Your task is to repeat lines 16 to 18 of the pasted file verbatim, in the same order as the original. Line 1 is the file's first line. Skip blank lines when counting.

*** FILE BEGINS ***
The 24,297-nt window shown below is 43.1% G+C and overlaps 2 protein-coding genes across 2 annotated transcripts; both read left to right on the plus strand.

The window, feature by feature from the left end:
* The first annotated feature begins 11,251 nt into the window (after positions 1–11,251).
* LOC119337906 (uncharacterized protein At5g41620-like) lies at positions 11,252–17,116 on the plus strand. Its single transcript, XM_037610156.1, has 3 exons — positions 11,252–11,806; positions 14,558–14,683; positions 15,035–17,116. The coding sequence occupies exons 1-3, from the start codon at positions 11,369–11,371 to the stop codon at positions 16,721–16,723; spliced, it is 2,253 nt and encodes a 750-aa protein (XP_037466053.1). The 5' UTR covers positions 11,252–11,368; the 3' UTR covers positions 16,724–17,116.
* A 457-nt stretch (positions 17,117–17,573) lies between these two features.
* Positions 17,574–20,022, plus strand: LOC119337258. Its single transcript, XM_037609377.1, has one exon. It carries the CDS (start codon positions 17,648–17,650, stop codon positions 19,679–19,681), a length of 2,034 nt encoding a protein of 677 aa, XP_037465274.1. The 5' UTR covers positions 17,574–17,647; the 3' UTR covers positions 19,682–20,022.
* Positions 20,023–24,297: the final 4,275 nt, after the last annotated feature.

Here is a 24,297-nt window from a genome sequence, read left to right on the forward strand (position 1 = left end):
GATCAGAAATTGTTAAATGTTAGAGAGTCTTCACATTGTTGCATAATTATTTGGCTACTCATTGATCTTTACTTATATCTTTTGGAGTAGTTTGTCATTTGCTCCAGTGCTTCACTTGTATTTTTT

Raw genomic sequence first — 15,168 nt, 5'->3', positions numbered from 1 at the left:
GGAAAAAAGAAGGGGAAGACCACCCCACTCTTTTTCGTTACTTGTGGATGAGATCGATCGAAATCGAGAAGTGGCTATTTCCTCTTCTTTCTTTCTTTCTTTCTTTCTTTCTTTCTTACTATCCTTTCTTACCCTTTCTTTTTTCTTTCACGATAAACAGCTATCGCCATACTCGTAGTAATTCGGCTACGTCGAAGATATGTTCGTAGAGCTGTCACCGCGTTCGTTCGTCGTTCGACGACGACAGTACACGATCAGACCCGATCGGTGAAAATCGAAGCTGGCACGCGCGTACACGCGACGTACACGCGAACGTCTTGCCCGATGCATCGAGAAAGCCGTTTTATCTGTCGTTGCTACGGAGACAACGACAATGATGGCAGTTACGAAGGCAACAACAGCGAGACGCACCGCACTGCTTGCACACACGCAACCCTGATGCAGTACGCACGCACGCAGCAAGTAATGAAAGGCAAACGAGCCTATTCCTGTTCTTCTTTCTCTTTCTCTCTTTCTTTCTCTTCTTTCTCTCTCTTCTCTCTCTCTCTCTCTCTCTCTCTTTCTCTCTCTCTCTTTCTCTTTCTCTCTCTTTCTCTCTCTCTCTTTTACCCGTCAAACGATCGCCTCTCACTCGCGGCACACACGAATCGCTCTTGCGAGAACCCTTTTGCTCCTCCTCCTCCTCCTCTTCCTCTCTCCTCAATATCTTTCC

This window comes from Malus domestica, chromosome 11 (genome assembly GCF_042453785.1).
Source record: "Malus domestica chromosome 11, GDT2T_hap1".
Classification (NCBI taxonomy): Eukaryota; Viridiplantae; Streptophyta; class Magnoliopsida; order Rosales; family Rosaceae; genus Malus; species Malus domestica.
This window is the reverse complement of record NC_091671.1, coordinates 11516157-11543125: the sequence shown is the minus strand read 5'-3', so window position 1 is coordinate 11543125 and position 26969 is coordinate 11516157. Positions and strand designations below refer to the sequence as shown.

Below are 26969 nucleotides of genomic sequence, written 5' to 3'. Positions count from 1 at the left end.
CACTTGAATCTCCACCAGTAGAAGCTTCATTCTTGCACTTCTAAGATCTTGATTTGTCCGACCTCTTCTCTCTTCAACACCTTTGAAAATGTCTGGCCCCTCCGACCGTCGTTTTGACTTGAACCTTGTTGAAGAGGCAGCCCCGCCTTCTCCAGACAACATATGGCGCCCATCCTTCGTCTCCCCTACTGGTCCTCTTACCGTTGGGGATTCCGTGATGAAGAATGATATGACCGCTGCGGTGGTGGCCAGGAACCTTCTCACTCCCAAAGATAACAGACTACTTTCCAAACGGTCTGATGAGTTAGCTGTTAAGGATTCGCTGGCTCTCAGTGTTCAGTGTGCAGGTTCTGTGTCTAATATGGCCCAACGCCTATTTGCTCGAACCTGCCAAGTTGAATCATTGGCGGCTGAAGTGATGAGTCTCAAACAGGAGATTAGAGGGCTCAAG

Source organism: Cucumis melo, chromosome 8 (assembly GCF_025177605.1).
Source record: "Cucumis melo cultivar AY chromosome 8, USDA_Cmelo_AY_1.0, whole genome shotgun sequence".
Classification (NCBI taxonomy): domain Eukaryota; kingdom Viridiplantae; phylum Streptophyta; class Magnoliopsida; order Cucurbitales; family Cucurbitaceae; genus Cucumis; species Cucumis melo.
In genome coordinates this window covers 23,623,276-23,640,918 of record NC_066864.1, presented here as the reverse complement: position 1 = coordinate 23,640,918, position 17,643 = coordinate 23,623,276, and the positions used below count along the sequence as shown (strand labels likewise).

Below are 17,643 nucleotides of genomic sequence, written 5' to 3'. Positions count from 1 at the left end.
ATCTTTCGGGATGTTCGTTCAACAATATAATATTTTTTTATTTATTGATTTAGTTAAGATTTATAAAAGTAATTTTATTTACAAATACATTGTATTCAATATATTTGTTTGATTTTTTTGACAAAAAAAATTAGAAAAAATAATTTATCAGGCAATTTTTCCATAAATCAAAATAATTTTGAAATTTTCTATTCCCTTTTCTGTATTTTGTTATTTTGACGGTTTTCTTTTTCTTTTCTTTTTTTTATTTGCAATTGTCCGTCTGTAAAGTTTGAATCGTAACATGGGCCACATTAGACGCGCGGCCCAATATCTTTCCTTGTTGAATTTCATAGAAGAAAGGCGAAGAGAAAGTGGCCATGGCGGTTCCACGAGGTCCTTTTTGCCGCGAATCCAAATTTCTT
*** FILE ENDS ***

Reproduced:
Below are 26969 nucleotides of genomic sequence, written 5' to 3'. Positions count from 1 at the left end.
CACTTGAATCTCCACCAGTAGAAGCTTCATTCTTGCACTTCTAAGATCTTGATTTGTCCGACCTCTTCTCTCTTCAACACCTTTGAAAATGTCTGGCCCCTCCGACCGTCGTTTTGACTTGAACCTTGTTGAAGAGGCAGCCCCGCCTTCTCCAGACAACATATGGCGCCCATCCTTCGTCTCCCCTACTGGTCCTCTTACCGTTGGGGATTCCGTGATGAAGAATGATATGACCGCTGCGGTGGTGGCCAGGAACCTTCTCACTCCCAAAGATAACAGACTACTTTCCAAACGGTCTGATGAGTTAGCTGTTAAGGATTCGCTGGCTCTCAGTGTTCAGTGTGCAGGTTCTGTGTCTAATATGGCCCAACGCCTATTTGCTCGAACCTGCCAAGTTGAATCATTGGCGGCTGAAGTGATGAGTCTCAAACAGGAGATTAGAGGGCTCAAG

Source organism: Cucumis melo, chromosome 8 (assembly GCF_025177605.1).